Can't Hold On - Black Lips

from the album Satan's Graffiti Or God's Art? (2017)

Perhaps the most important decision a band encounters when planning a record is the choice of producer.  This decision often determines the sound and success of the project.  Many top-tier acts repeatedly team with the same producer - The Beatles & George Martin, David Bowie & Tony Visconti, Elvis Costello & Nick Lowe - to achieve sustained excellence.  Others, like Bob Dylan, will work with a producer for three - or four - records and then move on.  This approach allows the artist to nurture and craft high-quality product over several records before moving on to new, ever-evolving iterations.

Atlanta-based garage darlings Black Lips tend to change producers with each record.  In their approach, the producer is a one-off collaborator, carefully chosen for their potential to morph the band's trademark sound in a desired direction.  For this reason, they included Patrick Carney - drummer for The Black Keys - on the production team for the band's 2014 album Underneath The Rainbow.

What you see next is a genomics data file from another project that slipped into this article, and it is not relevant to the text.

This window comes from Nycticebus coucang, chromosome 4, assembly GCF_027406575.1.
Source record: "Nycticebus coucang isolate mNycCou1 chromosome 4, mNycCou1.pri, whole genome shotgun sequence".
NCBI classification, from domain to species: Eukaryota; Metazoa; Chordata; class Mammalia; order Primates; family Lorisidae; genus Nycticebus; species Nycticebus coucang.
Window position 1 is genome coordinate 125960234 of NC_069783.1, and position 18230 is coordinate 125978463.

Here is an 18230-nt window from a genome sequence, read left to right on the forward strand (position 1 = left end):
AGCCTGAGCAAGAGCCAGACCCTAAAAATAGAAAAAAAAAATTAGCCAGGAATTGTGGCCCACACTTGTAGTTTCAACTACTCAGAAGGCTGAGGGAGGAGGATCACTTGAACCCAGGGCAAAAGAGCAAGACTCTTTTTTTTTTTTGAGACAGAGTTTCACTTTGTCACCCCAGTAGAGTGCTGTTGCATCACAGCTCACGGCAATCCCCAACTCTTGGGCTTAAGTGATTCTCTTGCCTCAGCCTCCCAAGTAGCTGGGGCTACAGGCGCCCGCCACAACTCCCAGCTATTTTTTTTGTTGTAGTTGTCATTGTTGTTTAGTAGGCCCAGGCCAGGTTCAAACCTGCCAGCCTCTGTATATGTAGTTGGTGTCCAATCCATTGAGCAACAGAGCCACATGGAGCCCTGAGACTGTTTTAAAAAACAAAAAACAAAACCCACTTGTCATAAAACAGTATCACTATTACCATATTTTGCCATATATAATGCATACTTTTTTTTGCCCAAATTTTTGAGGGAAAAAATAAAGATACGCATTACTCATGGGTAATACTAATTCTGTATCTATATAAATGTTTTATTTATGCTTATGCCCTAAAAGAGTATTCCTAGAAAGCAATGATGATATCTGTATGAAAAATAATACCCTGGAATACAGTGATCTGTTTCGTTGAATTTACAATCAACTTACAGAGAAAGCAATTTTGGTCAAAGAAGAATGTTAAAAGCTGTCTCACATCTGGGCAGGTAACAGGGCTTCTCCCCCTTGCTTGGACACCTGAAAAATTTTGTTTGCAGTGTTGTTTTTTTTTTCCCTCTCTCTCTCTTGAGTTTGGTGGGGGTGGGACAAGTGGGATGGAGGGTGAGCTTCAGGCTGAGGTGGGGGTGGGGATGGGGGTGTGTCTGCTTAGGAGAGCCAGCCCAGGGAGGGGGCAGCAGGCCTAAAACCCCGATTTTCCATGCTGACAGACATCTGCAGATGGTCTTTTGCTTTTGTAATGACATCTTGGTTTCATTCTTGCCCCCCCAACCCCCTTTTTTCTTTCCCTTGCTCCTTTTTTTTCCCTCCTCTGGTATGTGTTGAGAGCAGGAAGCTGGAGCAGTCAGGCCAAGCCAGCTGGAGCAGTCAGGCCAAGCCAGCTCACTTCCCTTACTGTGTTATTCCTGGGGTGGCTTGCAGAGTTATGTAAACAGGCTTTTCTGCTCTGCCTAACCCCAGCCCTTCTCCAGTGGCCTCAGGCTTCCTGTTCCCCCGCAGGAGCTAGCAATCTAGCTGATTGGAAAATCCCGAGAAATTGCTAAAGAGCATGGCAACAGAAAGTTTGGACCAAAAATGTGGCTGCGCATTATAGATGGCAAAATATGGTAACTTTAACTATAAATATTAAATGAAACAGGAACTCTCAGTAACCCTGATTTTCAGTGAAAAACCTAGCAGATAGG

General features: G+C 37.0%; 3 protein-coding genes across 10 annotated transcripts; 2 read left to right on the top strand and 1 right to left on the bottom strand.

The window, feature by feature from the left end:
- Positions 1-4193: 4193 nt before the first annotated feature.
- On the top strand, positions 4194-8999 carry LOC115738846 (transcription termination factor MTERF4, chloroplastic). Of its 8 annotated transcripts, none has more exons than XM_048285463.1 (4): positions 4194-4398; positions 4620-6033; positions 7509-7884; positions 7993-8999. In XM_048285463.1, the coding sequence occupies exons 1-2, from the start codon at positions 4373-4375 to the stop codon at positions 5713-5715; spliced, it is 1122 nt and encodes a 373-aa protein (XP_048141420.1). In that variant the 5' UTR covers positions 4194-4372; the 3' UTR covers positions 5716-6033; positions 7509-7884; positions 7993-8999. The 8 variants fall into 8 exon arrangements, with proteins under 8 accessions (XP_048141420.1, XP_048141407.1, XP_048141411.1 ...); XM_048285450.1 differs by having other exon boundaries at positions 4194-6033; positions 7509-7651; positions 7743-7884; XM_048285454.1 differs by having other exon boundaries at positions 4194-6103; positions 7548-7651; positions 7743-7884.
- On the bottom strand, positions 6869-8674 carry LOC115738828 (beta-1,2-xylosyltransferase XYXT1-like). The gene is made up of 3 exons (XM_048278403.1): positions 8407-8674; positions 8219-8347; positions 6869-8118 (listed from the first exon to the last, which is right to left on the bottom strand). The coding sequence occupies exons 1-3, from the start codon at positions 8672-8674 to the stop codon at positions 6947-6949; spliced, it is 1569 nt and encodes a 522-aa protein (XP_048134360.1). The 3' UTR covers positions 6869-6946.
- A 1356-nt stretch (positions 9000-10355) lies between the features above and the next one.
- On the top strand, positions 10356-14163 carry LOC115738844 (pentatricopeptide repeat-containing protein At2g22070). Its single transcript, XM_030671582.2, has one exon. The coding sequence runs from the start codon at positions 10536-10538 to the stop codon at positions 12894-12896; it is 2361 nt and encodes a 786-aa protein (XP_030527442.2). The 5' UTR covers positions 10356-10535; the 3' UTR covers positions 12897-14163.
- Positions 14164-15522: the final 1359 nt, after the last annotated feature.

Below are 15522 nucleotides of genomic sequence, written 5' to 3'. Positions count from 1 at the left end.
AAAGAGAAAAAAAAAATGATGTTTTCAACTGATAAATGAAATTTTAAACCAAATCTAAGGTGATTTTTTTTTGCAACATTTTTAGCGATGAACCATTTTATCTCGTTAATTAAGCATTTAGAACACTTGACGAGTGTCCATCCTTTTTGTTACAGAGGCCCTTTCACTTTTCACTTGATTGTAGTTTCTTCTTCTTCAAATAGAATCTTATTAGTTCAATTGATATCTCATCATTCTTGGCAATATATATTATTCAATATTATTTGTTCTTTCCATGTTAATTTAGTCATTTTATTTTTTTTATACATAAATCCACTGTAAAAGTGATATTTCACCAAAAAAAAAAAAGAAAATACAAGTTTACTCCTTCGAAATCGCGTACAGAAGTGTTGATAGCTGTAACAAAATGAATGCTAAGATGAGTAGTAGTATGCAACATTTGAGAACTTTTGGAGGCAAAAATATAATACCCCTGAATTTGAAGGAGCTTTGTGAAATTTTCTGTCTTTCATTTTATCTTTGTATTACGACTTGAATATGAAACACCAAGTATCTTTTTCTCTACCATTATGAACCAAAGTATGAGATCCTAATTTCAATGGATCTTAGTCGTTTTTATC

On their latest album - Satan's Graffiti Or God's Art - they have chosen Sean Lennon (John & Yoko's son).  I really dig the choice.  Sean Lennon is an incredibly gifted musician and producer, who has amazingly kept a low profile while honing his craft, avoiding hype and expectations while producing outstanding art.  If you are not already a fan, check out The Ghost Of A Saber Toothed Tiger (GOASTT), Sean Lennon's musical collaboration with Charlotte Kemp Muhl.  It is great stuff.

On the song Can't Hold On, you can hear Lennon's classic 60's psychedelic influence combine with the Black Lips fuzzed-out swagger to produce a stirring result.  There is danger in the vibe.  On this record, the Black Lips have also added saxophonist Zumi Rosow, whose performance adds an element of mayhem to this already menacing line-up.

By varying their Artist-Producer collaborations, Black Lips assure that they will preserve their music's edge while offering unlimited future possibilities.  It is an approach that I admire and find to be very much in-line with modern times.

Click Here to listen to the opening portion of Can't Hold On on SoundCloud.

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